Syed Muhammad Ashraf’s The Silence of the Hyena, is a collection of stories and a novella that offers observations and commentary on the variegated lives and emotions of animals and humans which are often difficult to differentiate. The stories present a complex scenario populated by figures who could be animal, human, or both, in a montage of the young and the elderly, bystanders, heroes, villains, crooks, thieves, and more. In ‘Death of an Antelope’, Ashraf paints a picture of the cyclical nature of life and death, where the old are replaced by the young, punctuated with its moments of violence, and how outside the event, ‘The sun would rise again the next day’ (p. 7). There is something simultaneously bleak and hopeful in this futility that the story offers through its simple and minimalistic prose with as much action happening in the antelope’s thoughts as in its lived reality. This style permeates all of the stories which mirror animal and human experiences through a prose which is sharp and sparse and yet poetic in its deliverance of the narrative.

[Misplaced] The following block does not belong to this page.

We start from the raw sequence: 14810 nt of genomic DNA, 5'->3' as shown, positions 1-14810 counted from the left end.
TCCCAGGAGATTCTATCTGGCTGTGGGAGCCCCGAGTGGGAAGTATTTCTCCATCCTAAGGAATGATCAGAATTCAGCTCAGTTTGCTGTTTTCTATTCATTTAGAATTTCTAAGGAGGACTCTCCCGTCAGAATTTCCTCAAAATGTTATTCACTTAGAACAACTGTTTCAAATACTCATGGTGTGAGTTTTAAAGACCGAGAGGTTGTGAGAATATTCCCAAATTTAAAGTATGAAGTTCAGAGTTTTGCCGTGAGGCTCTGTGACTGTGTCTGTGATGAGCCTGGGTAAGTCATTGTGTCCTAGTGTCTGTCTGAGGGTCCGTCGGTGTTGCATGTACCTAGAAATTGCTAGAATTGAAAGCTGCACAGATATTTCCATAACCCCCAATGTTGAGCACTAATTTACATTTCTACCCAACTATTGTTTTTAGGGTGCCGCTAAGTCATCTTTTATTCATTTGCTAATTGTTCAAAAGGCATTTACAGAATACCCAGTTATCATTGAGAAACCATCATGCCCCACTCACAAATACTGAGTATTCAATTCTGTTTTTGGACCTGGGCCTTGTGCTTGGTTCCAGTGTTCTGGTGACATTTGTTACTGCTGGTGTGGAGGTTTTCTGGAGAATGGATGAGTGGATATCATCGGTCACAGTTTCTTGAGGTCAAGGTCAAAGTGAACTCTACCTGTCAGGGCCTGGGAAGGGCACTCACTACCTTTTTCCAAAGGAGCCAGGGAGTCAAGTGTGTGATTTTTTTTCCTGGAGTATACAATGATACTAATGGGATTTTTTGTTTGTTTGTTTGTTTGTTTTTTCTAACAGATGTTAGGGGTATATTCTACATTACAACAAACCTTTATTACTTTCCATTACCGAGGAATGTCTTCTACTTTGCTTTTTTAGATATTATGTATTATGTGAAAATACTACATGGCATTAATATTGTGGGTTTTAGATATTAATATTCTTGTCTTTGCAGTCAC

In the three short stories, ‘And Then Laughed the Hyena’, ‘The Hyena Cries’ and ‘The Silence of the Hyena’, the reader sees a series of events around the figure and the person of the hyena from different angles and distances, filtered through diverse human presence. From a family hearing stories of a hyena at night to a hunt for the hyena to the stuffed dead body of the hyena, this triplet goes from frank to subtle to frank admissions of the presence of the animalistic in humans. The moment of recognition when the hyena stops to exchange glances with the family of humans foreshadows the parallel killing of the hyena by the villagers and the fake encounter of a poor villager who is used for corrupt political practices and is commented upon by yet another slice of life in a group of passengers on a train, in this interconnected narrative. Ashraf’s commentary is soft but incessant and sharp.